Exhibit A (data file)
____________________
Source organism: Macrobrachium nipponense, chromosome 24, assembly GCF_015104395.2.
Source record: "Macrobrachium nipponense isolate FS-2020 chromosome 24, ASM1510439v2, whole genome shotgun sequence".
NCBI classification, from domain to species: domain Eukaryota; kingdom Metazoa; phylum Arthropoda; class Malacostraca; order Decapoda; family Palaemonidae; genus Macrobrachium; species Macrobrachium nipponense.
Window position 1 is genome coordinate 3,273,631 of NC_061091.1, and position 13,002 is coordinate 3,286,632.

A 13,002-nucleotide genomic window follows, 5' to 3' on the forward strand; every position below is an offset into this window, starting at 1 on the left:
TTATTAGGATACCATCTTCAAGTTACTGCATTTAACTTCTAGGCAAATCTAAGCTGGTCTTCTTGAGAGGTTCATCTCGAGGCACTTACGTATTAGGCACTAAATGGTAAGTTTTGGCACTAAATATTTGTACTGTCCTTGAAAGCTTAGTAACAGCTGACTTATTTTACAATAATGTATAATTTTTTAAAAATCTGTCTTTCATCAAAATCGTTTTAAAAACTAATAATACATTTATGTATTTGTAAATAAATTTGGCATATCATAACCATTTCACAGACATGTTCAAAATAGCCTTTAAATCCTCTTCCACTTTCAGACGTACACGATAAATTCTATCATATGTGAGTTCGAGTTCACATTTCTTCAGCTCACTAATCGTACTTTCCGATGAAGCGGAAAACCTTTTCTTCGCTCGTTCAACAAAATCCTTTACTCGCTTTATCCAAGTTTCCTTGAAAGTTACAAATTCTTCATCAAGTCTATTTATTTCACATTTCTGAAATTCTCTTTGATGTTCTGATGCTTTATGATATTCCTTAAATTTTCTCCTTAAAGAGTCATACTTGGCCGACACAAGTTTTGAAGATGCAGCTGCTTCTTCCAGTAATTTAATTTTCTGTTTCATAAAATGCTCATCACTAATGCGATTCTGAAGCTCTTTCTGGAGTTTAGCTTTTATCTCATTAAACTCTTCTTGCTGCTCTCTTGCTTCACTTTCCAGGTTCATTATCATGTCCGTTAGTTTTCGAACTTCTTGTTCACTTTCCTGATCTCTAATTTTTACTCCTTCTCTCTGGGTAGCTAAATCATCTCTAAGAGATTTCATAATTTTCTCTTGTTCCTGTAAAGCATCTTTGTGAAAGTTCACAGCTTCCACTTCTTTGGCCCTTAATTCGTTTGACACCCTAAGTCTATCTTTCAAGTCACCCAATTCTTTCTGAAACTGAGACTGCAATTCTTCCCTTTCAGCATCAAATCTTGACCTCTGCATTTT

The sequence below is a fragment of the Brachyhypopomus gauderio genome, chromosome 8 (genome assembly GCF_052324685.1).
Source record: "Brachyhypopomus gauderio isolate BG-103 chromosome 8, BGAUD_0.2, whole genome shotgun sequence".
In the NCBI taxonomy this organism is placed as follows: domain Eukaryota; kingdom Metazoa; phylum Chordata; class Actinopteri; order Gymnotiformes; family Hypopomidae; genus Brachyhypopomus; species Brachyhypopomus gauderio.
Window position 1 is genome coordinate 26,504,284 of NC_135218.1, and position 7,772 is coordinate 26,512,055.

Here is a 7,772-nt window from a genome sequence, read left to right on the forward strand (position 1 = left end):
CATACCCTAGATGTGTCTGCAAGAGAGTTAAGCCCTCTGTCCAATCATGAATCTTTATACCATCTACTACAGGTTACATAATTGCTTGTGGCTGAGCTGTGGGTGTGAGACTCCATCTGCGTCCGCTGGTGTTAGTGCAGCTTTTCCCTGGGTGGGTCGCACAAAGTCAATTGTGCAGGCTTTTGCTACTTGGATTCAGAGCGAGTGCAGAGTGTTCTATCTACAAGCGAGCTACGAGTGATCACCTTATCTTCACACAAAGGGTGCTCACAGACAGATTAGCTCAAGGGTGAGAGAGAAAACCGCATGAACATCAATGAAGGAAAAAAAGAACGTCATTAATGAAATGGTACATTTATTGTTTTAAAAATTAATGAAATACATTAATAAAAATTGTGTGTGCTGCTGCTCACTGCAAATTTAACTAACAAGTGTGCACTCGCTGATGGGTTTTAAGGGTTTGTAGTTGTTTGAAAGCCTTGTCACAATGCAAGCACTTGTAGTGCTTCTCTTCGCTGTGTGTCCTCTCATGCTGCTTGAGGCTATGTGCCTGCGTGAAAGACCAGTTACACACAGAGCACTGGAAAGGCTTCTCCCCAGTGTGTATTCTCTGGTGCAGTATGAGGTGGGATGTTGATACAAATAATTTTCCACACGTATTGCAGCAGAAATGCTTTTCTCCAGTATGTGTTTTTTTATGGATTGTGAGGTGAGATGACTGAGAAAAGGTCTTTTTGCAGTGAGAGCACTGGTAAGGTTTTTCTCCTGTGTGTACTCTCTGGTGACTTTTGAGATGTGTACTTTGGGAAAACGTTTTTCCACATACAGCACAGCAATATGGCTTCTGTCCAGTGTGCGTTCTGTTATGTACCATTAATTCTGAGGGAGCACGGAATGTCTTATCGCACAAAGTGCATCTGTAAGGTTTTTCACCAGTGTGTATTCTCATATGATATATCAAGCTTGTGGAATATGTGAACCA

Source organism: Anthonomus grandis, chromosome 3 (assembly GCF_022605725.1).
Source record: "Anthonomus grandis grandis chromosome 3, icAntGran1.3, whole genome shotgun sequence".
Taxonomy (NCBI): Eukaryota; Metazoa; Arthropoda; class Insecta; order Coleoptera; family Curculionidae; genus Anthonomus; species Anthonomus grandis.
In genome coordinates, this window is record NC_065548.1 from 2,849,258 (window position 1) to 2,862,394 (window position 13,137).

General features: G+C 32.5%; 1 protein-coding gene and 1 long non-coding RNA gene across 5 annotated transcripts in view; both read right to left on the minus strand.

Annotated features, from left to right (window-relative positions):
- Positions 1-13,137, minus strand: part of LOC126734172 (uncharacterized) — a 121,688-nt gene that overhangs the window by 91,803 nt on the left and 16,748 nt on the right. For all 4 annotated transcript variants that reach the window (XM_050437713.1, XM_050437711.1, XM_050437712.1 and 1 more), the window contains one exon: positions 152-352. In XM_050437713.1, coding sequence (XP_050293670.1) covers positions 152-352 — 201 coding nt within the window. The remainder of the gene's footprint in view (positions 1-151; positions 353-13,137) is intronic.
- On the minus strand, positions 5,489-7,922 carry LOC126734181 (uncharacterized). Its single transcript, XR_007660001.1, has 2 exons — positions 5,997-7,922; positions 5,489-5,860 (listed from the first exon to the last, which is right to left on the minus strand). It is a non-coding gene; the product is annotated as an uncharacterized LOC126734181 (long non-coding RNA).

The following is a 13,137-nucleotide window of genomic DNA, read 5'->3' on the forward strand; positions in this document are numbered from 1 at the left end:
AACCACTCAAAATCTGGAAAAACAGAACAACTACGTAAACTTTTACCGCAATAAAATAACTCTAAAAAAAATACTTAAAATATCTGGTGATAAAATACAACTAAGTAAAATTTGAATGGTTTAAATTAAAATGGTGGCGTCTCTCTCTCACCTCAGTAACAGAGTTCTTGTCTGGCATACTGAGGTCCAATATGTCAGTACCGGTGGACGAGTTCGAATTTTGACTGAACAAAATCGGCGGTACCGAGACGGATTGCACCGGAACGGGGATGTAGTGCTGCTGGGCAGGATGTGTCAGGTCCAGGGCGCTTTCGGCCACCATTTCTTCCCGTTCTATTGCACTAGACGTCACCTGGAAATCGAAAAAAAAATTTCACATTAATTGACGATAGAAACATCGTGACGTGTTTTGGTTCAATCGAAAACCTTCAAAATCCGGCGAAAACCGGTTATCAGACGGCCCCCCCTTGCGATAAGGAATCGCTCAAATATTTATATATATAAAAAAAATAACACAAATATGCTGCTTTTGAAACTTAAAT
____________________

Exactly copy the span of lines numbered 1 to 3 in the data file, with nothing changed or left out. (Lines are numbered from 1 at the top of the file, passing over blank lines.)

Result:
Source organism: Macrobrachium nipponense, chromosome 24, assembly GCF_015104395.2.
Source record: "Macrobrachium nipponense isolate FS-2020 chromosome 24, ASM1510439v2, whole genome shotgun sequence".
NCBI classification, from domain to species: domain Eukaryota; kingdom Metazoa; phylum Arthropoda; class Malacostraca; order Decapoda; family Palaemonidae; genus Macrobrachium; species Macrobrachium nipponense.